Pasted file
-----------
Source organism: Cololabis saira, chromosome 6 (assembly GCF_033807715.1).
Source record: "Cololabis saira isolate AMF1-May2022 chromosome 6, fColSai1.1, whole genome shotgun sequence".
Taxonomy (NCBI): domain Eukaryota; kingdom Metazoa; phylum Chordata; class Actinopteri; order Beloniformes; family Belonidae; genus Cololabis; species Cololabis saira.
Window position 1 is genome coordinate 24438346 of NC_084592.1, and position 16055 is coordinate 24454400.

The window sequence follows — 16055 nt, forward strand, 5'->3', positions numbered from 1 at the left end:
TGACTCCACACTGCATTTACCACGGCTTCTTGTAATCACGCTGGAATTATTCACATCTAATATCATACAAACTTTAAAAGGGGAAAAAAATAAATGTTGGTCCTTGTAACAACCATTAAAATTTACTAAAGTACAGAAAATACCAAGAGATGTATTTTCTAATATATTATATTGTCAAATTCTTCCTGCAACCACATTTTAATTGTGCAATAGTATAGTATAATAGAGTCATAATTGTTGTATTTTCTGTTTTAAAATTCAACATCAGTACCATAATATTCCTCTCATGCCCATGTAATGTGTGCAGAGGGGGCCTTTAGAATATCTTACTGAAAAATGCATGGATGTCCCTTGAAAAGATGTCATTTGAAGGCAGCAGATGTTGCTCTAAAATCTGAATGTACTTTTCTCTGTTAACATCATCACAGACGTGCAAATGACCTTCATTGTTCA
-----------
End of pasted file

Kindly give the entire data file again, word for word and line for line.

Source organism: Cololabis saira, chromosome 6 (assembly GCF_033807715.1).
Source record: "Cololabis saira isolate AMF1-May2022 chromosome 6, fColSai1.1, whole genome shotgun sequence".
Taxonomy (NCBI): domain Eukaryota; kingdom Metazoa; phylum Chordata; class Actinopteri; order Beloniformes; family Belonidae; genus Cololabis; species Cololabis saira.
Window position 1 is genome coordinate 24438346 of NC_084592.1, and position 16055 is coordinate 24454400.

The window sequence follows — 16055 nt, forward strand, 5'->3', positions numbered from 1 at the left end:
TGACTCCACACTGCATTTACCACGGCTTCTTGTAATCACGCTGGAATTATTCACATCTAATATCATACAAACTTTAAAAGGGGAAAAAAATAAATGTTGGTCCTTGTAACAACCATTAAAATTTACTAAAGTACAGAAAATACCAAGAGATGTATTTTCTAATATATTATATTGTCAAATTCTTCCTGCAACCACATTTTAATTGTGCAATAGTATAGTATAATAGAGTCATAATTGTTGTATTTTCTGTTTTAAAATTCAACATCAGTACCATAATATTCCTCTCATGCCCATGTAATGTGTGCAGAGGGGGCCTTTAGAATATCTTACTGAAAAATGCATGGATGTCCCTTGAAAAGATGTCATTTGAAGGCAGCAGATGTTGCTCTAAAATCTGAATGTACTTTTCTCTGTTAACATCATCACAGACGTGCAAATGACCTTCATTGTTCA